Mirrors and clocks transformed society, but they’re so old that nobody questions them.

Clocks created a culture of anxiety.

Mirrors created a culture of narcissism.

“In this world, there are two times. There is mechanical time and there is body time.”

— Alan Lightman

It‘d be fun to switch between these time speeds throughout the year. No clocks for a weekend and your body will find a new language of calm and patience.

(h/t @BrentBeshore)

The mechanical clock was invented in the 12th century to rally the monastery to prayer.

But the West’s relationship with time transformed in the 14th century, when the first public clock tower was built and challenged our rhythms of work and rest.

What a marvelous passage.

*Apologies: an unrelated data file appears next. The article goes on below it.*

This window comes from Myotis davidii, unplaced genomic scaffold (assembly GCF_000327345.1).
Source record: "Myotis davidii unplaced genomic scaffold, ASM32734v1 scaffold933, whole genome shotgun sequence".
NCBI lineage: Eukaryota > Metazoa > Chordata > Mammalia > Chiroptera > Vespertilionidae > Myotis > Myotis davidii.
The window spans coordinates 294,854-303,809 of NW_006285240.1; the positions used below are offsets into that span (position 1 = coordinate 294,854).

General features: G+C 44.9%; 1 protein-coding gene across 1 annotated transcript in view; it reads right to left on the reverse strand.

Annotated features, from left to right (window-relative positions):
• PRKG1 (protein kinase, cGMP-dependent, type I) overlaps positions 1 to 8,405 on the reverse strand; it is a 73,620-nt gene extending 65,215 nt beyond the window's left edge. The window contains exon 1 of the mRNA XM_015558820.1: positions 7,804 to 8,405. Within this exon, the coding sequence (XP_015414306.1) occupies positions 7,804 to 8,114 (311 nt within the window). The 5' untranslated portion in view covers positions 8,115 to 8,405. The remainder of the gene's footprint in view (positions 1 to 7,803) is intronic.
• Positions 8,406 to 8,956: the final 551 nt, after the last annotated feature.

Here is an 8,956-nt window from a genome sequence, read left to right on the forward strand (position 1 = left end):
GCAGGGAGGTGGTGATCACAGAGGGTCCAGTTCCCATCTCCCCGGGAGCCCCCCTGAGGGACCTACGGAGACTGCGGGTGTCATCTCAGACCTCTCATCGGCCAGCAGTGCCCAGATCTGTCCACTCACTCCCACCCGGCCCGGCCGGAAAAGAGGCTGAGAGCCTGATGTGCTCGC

Before the clock, we lived on naturalistic cycles.

Night followed day, day followed night; and each year had a succession of seasons. Spring was for planting and summer was for harvest. But then, the clock arrived.

This old Roman poem speaks to the tyranny of the clock.

My favorite philosopher of the clock is Lewis Mumford.

• The clock is the key machine of the Industrial Age.

• The clock cuts time into discrete pieces, as clock towers become the soundtrack to human life.

• Clocks synchronize the masses, but removes them from organic life.

What if clocks only rang twice per day?

The first time, it'd tell you to wake up and get to work. Then, it rings the second time, you stop working and enjoy yourself for the rest of the day, knowing that your work is complete.

h/t @tommycollison
Source: “A Gentleman in Moscow.”